Another study looked at the use of an echinacea tea product.10 The researchers in this double-blind, placebo-controlled study randomized 95 people (81 women, 14 men) with early symptoms of a cold to drink 5-6 cups of a proprietary echinacea tea (made out of leaves, flowers, and stems of E. angustifolia and E. purpurea, as well as a small amount of lemongrass and spearmint) daily for five days or a placebo drink (made out of ginger, peppermint, and cinnamon). A self-scoring, three-part questionnaire revealed that the group assigned to echinacea tea had significantly fewer days of cold symptoms, more effective symptom relief, and more days of noticeable symptom change. Some problems with this study include no evidence of blinding and a poor outcome measure (a retrospective assessment).5
In addition to the individual clinical trials mentioned above, readers should be aware of literature reviews examining the topic of echinacea in the treatment or prevention of the common cold.11,12 In general, these authors underscore the inability to make specific recommendations regarding the use of echinacea given the significant heterogeneity in research trials, including the form and species of plant used, as well as the large variation in the methodological quality of the research conducted. However, the authors note that most of the studies report positive results in the treatment of the common cold early in its course.
Furthermore, in an effort to translate some of the in vitro and animal research results of echinacea’s effect on the immune system to humans, researchers examined the effect of orally administered juice from fresh E. purpurea on various immune system parameters of 40 healthy men in a double-blind, placebo-controlled crossover trial.13 Two treatment periods of 14 days separated by a washout period of one month failed to show any differences between the echinacea group and placebo group on phagocytic activity of polymorphonuclear leukocytes or monocytes, or on the production of TNF-alpha or IL-1beta. This study conflicts with past research showing that echinacea does modulate several different immunological parameters;5 there is still debate about the exact mechanism of action as well as which forms of the herb might be most active and for which people.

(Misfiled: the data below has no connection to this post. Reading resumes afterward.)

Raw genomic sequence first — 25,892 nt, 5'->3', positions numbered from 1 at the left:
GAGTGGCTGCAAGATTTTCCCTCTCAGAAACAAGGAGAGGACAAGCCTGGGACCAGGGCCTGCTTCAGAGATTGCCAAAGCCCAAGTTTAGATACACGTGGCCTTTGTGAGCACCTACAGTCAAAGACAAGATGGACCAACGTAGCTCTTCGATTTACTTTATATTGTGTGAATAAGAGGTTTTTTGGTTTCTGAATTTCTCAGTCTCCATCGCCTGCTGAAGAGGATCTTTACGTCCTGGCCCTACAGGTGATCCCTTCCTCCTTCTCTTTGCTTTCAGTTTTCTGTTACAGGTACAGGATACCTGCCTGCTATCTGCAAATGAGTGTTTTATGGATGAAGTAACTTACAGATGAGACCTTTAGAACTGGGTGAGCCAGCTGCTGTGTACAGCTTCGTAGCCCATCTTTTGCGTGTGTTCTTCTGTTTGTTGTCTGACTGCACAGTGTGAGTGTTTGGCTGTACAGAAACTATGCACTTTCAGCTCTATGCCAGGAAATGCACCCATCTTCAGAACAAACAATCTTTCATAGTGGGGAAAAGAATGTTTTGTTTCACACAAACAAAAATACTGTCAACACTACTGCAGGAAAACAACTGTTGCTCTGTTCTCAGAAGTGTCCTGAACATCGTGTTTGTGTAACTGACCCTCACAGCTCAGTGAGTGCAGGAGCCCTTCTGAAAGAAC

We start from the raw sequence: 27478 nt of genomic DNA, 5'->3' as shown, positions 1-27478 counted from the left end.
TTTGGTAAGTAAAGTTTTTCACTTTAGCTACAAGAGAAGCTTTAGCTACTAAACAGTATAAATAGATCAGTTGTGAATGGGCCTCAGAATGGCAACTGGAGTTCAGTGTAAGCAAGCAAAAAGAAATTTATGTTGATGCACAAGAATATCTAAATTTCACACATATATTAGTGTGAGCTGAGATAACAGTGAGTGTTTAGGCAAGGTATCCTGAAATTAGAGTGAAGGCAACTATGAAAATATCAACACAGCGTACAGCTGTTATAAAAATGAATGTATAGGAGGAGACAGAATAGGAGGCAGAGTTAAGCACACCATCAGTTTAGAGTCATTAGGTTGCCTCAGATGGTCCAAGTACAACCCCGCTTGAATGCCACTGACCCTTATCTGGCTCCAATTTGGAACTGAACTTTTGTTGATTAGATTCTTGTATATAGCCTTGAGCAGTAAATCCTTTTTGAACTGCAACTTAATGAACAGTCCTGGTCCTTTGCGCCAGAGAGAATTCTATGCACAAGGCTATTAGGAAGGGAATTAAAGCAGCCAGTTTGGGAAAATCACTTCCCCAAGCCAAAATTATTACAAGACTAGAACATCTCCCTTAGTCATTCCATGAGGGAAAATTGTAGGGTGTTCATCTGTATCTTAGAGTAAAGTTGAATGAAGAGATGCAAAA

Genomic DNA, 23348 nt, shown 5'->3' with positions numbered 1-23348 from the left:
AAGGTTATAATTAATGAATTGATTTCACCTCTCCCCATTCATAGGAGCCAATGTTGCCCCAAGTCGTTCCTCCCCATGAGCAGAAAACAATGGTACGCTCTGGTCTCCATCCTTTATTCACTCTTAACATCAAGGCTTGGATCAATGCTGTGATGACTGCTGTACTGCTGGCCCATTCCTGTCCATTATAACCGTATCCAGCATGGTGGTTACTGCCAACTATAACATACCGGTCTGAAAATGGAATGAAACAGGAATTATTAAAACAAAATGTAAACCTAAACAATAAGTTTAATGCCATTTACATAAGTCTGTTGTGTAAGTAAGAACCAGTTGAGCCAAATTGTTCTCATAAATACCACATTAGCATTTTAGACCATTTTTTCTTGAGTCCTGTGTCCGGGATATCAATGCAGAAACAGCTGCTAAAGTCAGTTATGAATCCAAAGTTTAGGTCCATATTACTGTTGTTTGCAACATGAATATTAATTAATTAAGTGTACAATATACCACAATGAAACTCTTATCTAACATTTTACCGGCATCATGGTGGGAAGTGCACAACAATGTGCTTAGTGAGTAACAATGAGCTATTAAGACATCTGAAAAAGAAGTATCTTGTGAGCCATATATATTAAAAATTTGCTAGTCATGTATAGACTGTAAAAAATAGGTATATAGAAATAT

As mentioned above, there are methodological flaws in some of the research evaluating the therapeutic actions of echinacea that make practical application of the data problematic. For example, studies may not mention the species of echinacea used,14 or use a variety of forms and preparations that complicate the final assessment.
Adverse Effects and Contraindications
Adverse reactions to echinacea are rare and mild, most often involving gastrointestinal distress or dizziness.15,16 Allergic reactions, including anaphylaxis, angioedema, and exacerbation of asthma, have been documented especially in people with atopic conditions or a history of allergies to plants in the daisy family (which includes ragweed, sagebrush, marigolds, and sunflowers).16,17
Some authors advise against the long-term use of echinacea due to the possibility for immunosuppression18,19 and because of the lack of evidence for efficacy in prevention of URIs. Others note that due to this possibility for immunosuppression, as well as the above-mentioned immune system stimulation, echinacea is contraindicated for long-term use in patients for whom immune system depression (i.e., AIDS) or enhancement (i.e., autoimmune disorders, tuberculosis, multiple sclerosis, during immunosuppressive therapy, etc.) would have serious consequences.18-20 These are, however, theoretical possibilities that have yet to be documented in humans.16